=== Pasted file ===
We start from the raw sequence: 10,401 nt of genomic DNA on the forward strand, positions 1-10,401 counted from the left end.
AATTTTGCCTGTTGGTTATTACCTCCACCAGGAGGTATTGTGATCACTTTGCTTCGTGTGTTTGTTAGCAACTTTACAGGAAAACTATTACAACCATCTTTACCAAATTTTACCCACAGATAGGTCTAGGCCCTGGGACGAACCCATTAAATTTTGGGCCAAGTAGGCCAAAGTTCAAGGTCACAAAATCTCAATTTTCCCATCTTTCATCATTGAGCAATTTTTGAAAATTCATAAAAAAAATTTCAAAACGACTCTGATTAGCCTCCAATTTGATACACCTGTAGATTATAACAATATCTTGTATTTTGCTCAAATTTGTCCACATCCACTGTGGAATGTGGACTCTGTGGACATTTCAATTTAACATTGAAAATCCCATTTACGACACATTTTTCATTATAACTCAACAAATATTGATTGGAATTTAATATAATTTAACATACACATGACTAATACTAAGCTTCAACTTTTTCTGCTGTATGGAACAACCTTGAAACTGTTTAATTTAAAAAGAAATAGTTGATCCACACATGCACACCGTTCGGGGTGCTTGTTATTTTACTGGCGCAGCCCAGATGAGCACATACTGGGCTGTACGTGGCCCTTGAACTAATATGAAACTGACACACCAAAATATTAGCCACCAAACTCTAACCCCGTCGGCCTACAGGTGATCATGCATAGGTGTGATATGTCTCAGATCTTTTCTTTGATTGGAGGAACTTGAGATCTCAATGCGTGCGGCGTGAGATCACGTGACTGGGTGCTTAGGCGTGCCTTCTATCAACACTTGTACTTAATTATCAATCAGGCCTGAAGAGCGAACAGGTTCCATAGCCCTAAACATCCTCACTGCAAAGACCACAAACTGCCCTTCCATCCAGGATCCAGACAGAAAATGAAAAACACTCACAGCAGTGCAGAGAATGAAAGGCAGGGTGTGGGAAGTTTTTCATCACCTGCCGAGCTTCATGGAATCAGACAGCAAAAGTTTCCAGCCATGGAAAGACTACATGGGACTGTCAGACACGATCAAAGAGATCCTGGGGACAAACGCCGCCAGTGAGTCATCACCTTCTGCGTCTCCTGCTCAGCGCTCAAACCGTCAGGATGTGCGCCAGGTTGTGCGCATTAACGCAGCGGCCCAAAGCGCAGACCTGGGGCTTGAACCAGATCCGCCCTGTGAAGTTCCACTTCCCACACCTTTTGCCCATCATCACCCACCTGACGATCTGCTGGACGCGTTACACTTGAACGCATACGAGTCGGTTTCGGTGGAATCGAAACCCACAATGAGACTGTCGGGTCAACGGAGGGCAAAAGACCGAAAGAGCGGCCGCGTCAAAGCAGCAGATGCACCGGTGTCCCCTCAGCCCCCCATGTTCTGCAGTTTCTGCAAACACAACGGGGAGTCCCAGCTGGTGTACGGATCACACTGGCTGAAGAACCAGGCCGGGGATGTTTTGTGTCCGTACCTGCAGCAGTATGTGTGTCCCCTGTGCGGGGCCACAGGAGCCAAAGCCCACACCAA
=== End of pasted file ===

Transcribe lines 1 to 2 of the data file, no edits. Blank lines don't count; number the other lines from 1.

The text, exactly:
We start from the raw sequence: 10,401 nt of genomic DNA on the forward strand, positions 1-10,401 counted from the left end.
AATTTTGCCTGTTGGTTATTACCTCCACCAGGAGGTATTGTGATCACTTTGCTTCGTGTGTTTGTTAGCAACTTTACAGGAAAACTATTACAACCATCTTTACCAAATTTTACCCACAGATAGGTCTAGGCCCTGGGACGAACCCATTAAATTTTGGGCCAAGTAGGCCAAAGTTCAAGGTCACAAAATCTCAATTTTCCCATCTTTCATCATTGAGCAATTTTTGAAAATTCATAAAAAAAATTTCAAAACGACTCTGATTAGCCTCCAATTTGATACACCTGTAGATTATAACAATATCTTGTATTTTGCTCAAATTTGTCCACATCCACTGTGGAATGTGGACTCTGTGGACATTTCAATTTAACATTGAAAATCCCATTTACGACACATTTTTCATTATAACTCAACAAATATTGATTGGAATTTAATATAATTTAACATACACATGACTAATACTAAGCTTCAACTTTTTCTGCTGTATGGAACAACCTTGAAACTGTTTAATTTAAAAAGAAATAGTTGATCCACACATGCACACCGTTCGGGGTGCTTGTTATTTTACTGGCGCAGCCCAGATGAGCACATACTGGGCTGTACGTGGCCCTTGAACTAATATGAAACTGACACACCAAAATATTAGCCACCAAACTCTAACCCCGTCGGCCTACAGGTGATCATGCATAGGTGTGATATGTCTCAGATCTTTTCTTTGATTGGAGGAACTTGAGATCTCAATGCGTGCGGCGTGAGATCACGTGACTGGGTGCTTAGGCGTGCCTTCTATCAACACTTGTACTTAATTATCAATCAGGCCTGAAGAGCGAACAGGTTCCATAGCCCTAAACATCCTCACTGCAAAGACCACAAACTGCCCTTCCATCCAGGATCCAGACAGAAAATGAAAAACACTCACAGCAGTGCAGAGAATGAAAGGCAGGGTGTGGGAAGTTTTTCATCACCTGCCGAGCTTCATGGAATCAGACAGCAAAAGTTTCCAGCCATGGAAAGACTACATGGGACTGTCAGACACGATCAAAGAGATCCTGGGGACAAACGCCGCCAGTGAGTCATCACCTTCTGCGTCTCCTGCTCAGCGCTCAAACCGTCAGGATGTGCGCCAGGTTGTGCGCATTAACGCAGCGGCCCAAAGCGCAGACCTGGGGCTTGAACCAGATCCGCCCTGTGAAGTTCCACTTCCCACACCTTTTGCCCATCATCACCCACCTGACGATCTGCTGGACGCGTTACACTTGAACGCATACGAGTCGGTTTCGGTGGAATCGAAACCCACAATGAGACTGTCGGGTCAACGGAGGGCAAAAGACCGAAAGAGCGGCCGCGTCAAAGCAGCAGATGCACCGGTGTCCCCTCAGCCCCCCATGTTCTGCAGTTTCTGCAAACACAACGGGGAGTCCCAGCTGGTGTACGGATCACACTGGCTGAAGAACCAGGCCGGGGATGTTTTGTGTCCGTACCTGCAGCAGTATGTGTGTCCCCTGTGCGGGGCCACAGGAGCCAAAGCCCACACCAA